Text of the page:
Steve: And then the next six months they're going to do, you know, cases.
Steve: Well just because you work at them for the first six months doesn't mean you're going to learn them in the first six months.
Steve: It's all part of this term “fuzzy logic”; it's not linear.
Mark: Well, plus, if you're studying motion verbs I guess that's all you're doing then for Russian. Because if you then try to study or read anything or listen to anything while you're studying only motion verbs, presumably, there's going to be other words in there besides motion verbs.
Steve: Well exactly.
Mark: And then what are you supposed to do?
Steve: Exactly and this comes up all the time. Because I do look at grammar books and I want to see how they present grammar.
Steve: And it's impossible. If you say okay, chapter one, we're going to do pronouns. You're not going to have any verbs?
Steve: How can you have a pronoun without a verb?
Steve: You're not going to have any tenses? You end up with stuff that gets introduced out of order.
Steve: But you focus on “We really only want you to learn this.” So all the other stuff you hear forget about it and just focus on this.
Mark: Ignore, yeah.
Steve: It doesn't work that way.
Steve: So what did I say? “Creative disorder.” Not in terms of a mental disorder, but “creative anarchy”.
Steve: I think we have the means now where anarchy can be quite creative in certain circumstance. I mean you can't build an airplane based on anarchy. There has to be certain standards or the plane will crash.
However, there are all kinds of examples of websites that have made at least a portion of their site or code or software available for outsiders to play with; to build extensions for, to integrate with their own products or whatever, which only ends up enhancing the original product.
Steve: Well didn't we…
Mark: I mean we have to, eventually, try and do that ourselves here.
Steve: Well didn't we take advantage of some work that Alejandro had done in Mexico on our image cropper?
Mark: I'm not exactly sure where that came from.
Steve: He showed us some work that he had done and we took it a little further.
That wasn't quite what I was getting at.
Mark: Like I was getting at opening up our sites. Like an API interface with our site, so that people could build extensions that interacted with our site. Alejandro had a component that I think he had done or worked on that we were able to use in our image cropper, but that's something different.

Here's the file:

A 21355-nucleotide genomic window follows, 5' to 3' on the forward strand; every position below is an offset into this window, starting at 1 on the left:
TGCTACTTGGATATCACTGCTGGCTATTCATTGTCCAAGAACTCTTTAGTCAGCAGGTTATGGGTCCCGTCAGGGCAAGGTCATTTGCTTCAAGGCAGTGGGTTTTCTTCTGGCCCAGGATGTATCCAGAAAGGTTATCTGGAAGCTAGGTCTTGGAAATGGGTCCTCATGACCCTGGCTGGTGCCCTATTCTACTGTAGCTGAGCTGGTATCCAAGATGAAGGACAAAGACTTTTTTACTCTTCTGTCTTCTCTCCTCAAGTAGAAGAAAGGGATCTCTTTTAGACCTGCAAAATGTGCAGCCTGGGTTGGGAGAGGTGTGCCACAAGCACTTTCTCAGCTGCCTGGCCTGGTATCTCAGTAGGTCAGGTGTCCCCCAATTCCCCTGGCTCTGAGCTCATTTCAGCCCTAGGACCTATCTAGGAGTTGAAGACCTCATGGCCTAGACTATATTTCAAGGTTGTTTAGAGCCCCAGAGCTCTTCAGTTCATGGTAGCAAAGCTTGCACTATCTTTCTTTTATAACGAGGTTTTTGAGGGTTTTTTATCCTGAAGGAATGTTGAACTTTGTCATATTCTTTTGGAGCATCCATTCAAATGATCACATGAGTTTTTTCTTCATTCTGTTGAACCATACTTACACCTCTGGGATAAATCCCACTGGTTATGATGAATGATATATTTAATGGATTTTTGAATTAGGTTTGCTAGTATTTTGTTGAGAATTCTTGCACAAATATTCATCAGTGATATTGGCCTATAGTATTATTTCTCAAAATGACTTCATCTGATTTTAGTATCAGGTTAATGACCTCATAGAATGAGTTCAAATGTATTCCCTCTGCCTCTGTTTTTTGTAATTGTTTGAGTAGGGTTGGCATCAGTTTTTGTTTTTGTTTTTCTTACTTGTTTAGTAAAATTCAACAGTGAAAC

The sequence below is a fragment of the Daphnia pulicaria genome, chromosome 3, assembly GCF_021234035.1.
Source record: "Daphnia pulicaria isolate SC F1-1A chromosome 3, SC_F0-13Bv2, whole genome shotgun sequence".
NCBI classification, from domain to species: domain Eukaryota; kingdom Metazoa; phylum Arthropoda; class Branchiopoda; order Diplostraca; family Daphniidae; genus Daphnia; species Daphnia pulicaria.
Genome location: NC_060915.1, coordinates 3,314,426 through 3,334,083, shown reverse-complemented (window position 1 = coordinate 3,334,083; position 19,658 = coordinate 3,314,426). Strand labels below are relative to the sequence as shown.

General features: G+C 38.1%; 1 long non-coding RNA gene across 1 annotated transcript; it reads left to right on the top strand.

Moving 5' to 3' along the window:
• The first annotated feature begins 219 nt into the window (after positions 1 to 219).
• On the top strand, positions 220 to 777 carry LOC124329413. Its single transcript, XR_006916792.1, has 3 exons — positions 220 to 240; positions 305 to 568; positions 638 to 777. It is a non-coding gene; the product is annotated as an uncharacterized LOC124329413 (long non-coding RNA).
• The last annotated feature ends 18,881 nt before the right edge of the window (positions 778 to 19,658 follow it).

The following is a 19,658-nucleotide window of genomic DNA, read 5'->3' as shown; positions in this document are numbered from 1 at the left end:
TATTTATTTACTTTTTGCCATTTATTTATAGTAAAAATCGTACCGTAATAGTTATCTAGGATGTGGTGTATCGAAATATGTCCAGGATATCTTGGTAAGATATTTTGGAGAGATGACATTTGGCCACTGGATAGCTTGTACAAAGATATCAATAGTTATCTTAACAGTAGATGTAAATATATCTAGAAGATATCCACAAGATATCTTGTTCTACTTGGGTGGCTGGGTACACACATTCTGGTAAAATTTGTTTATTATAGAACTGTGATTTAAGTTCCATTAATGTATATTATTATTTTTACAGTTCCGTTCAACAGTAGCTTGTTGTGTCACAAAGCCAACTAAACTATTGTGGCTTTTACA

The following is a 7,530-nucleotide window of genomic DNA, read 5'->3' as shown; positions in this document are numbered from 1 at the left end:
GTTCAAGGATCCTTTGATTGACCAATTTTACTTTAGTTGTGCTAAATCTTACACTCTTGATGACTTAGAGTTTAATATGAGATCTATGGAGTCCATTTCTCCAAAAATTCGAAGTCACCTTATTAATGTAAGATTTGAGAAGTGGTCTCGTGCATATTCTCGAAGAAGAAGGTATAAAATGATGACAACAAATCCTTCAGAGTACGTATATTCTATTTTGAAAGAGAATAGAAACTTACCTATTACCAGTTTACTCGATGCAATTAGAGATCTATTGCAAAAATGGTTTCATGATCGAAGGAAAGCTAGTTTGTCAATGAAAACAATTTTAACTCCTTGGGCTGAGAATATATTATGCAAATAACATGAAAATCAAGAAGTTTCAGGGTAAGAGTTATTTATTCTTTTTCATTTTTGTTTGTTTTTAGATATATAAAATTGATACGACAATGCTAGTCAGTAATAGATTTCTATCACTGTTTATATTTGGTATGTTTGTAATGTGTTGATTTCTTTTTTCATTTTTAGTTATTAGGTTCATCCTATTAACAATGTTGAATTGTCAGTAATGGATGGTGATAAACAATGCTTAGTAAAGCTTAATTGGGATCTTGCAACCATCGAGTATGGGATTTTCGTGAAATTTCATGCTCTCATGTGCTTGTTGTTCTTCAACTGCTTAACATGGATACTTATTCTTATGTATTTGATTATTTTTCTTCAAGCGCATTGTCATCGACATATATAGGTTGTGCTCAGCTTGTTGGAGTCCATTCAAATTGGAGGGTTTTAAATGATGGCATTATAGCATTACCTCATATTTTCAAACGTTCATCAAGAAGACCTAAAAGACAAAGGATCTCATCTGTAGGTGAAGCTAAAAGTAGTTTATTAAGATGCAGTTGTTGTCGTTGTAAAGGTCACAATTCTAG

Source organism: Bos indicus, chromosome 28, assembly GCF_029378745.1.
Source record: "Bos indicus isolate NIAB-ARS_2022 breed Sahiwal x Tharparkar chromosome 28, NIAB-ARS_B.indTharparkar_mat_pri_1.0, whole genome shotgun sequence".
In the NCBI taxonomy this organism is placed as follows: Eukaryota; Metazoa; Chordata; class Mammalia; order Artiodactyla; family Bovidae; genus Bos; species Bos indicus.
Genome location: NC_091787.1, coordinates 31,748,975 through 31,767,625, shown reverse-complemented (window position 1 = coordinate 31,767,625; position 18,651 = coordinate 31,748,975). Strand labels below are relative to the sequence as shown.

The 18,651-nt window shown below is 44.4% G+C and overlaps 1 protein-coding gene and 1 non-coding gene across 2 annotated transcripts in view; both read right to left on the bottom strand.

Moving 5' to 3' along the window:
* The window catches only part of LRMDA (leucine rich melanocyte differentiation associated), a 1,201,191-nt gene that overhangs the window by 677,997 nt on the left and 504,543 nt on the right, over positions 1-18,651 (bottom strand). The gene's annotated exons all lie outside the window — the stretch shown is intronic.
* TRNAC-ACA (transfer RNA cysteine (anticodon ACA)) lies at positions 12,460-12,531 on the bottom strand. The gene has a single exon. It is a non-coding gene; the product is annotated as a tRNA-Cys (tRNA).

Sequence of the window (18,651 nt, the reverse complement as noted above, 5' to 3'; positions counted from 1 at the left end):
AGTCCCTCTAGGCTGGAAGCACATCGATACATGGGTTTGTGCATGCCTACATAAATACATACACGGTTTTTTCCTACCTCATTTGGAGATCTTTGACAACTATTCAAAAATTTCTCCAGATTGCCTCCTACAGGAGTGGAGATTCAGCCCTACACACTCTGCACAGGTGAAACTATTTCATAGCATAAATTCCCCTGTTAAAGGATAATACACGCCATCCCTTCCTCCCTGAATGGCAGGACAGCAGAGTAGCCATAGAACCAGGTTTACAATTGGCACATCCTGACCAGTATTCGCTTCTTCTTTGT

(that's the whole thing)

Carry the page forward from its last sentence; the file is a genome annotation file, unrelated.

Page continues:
Steve: Oh, okay. Yeah, so I think that, you know, the new world we're heading towards is more creative because there are, perhaps, fewer rules, more opportunities for people to contribute and that's what this whole…that's the Web 2.0 environment.
Steve: There's going to be some friction at times, there's going to be disagreements. There's going to be some pieces here and there maybe where there are some mistakes or problems and we just live with it and move on.
And people will figure out, you know, in terms of at least content on our site, what it makes sense to produce, what it doesn't make sense to produce. Some things are easier for some people; other things are easier for others. For instance, some people like to record podcasts and have good sound quality; other people have bad sound quality, but then they can do other things like transcribe.
Steve: Or they can even write things.
Mark: So people have to find their own way and I guess, fundamentally, the more people we have doing stuff and interacting the quicker we will build up our content and our community and the more likely people will figure out what works and what doesn't.
Steve: Well, you know it reminds me, when I approached the American (What do they call it?) Society for Applied Linguistics and asked them to look at LingQ. And, you know, after six months and much prodding they finally said “Well, we found there was no overarching pedagogical theory.” Or something like that that supported what you are doing. And, of course, I hadn't presented it to umpteen conferences and published papers cross-referencing other people and stuff. Well yeah, but so what, you know? Maybe it works, maybe it doesn't. I mean I was on the…
Mark: Well the point is that whatever their doing also maybe works maybe doesn't. In fact, it doesn't work for most people because conventional language teaching, in fact, doesn't work for most people.
Steve: That's right.
Mark: But, yes, it's been cross-referenced and studied to death.
Steve: And they have their different fads at different moments.
Steve: Right now there's a fad called “Multiple Intelligences and Differential Instruction.” You know, of course, they're probably running seminars all over the country on this thing and it will have no impact on the success of teaching languages in class.
Steve: None, zero.
Mark: None, yeah.
Steve: The bigger impact is from, probably, the quality of the teacher -- in terms of how encouraging and enthusiastic the teach can be -- and if the classrooms are willing to move people towards a system where they are able to read and listen to things that they like and not have to follow some structure that's imposed on them by the teacher accompanied by tests and all the usual stuff. So long live creative anarchy in our schools! We need anarchy in our schools.
Mark: You heard it here first.
Mark: We'll talk to you next time.
Steve: Anarchy at LingQ!